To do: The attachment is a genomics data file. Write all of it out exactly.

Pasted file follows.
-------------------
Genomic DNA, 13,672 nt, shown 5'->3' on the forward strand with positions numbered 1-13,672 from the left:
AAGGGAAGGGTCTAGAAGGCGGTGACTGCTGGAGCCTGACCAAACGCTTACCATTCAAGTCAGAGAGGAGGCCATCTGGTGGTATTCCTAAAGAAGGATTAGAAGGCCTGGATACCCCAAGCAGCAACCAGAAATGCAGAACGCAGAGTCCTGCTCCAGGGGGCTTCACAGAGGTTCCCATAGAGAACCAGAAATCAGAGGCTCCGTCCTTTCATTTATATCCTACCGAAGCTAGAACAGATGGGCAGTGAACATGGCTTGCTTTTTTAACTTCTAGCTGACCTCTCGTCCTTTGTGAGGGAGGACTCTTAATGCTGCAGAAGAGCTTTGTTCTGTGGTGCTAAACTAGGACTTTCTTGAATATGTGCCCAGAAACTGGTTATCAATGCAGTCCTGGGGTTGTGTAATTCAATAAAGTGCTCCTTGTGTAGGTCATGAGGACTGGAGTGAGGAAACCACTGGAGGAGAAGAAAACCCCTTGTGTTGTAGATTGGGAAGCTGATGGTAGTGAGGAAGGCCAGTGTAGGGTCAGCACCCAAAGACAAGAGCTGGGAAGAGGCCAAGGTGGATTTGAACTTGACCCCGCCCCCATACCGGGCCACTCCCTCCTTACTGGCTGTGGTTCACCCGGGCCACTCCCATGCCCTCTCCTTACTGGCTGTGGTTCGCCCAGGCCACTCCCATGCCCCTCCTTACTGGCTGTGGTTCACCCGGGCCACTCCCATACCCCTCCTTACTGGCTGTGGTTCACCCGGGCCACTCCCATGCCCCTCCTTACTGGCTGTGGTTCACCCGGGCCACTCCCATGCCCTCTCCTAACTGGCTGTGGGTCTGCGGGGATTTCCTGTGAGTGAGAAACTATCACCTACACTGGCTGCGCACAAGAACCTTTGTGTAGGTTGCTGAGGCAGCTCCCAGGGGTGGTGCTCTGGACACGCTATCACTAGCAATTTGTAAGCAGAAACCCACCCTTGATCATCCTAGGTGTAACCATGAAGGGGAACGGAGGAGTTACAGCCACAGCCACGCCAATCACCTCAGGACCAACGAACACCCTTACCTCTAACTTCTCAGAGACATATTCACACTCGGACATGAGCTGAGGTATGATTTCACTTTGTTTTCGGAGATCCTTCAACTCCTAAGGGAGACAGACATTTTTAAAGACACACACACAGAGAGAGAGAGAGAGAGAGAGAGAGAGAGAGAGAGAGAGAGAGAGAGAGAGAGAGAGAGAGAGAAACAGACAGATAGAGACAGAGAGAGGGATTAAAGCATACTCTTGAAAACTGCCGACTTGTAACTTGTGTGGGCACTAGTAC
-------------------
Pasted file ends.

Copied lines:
Genomic DNA, 13,672 nt, shown 5'->3' on the forward strand with positions numbered 1-13,672 from the left:
AAGGGAAGGGTCTAGAAGGCGGTGACTGCTGGAGCCTGACCAAACGCTTACCATTCAAGTCAGAGAGGAGGCCATCTGGTGGTATTCCTAAAGAAGGATTAGAAGGCCTGGATACCCCAAGCAGCAACCAGAAATGCAGAACGCAGAGTCCTGCTCCAGGGGGCTTCACAGAGGTTCCCATAGAGAACCAGAAATCAGAGGCTCCGTCCTTTCATTTATATCCTACCGAAGCTAGAACAGATGGGCAGTGAACATGGCTTGCTTTTTTAACTTCTAGCTGACCTCTCGTCCTTTGTGAGGGAGGACTCTTAATGCTGCAGAAGAGCTTTGTTCTGTGGTGCTAAACTAGGACTTTCTTGAATATGTGCCCAGAAACTGGTTATCAATGCAGTCCTGGGGTTGTGTAATTCAATAAAGTGCTCCTTGTGTAGGTCATGAGGACTGGAGTGAGGAAACCACTGGAGGAGAAGAAAACCCCTTGTGTTGTAGATTGGGAAGCTGATGGTAGTGAGGAAGGCCAGTGTAGGGTCAGCACCCAAAGACAAGAGCTGGGAAGAGGCCAAGGTGGATTTGAACTTGACCCCGCCCCCATACCGGGCCACTCCCTCCTTACTGGCTGTGGTTCACCCGGGCCACTCCCATGCCCTCTCCTTACTGGCTGTGGTTCGCCCAGGCCACTCCCATGCCCCTCCTTACTGGCTGTGGTTCACCCGGGCCACTCCCATACCCCTCCTTACTGGCTGTGGTTCACCCGGGCCACTCCCATGCCCCTCCTTACTGGCTGTGGTTCACCCGGGCCACTCCCATGCCCTCTCCTAACTGGCTGTGGGTCTGCGGGGATTTCCTGTGAGTGAGAAACTATCACCTACACTGGCTGCGCACAAGAACCTTTGTGTAGGTTGCTGAGGCAGCTCCCAGGGGTGGTGCTCTGGACACGCTATCACTAGCAATTTGTAAGCAGAAACCCACCCTTGATCATCCTAGGTGTAACCATGAAGGGGAACGGAGGAGTTACAGCCACAGCCACGCCAATCACCTCAGGACCAACGAACACCCTTACCTCTAACTTCTCAGAGACATATTCACACTCGGACATGAGCTGAGGTATGATTTCACTTTGTTTTCGGAGATCCTTCAACTCCTAAGGGAGACAGACATTTTTAAAGACACACACACAGAGAGAGAGAGAGAGAGAGAGAGAGAGAGAGAGAGAGAGAGAGAGAGAGAGAGAGAGAGAGAGAAACAGACAGATAGAGACAGAGAGAGGGATTAAAGCATACTCTTGAAAACTGCCGACTTGTAACTTGTGTGGGCACTAGTAC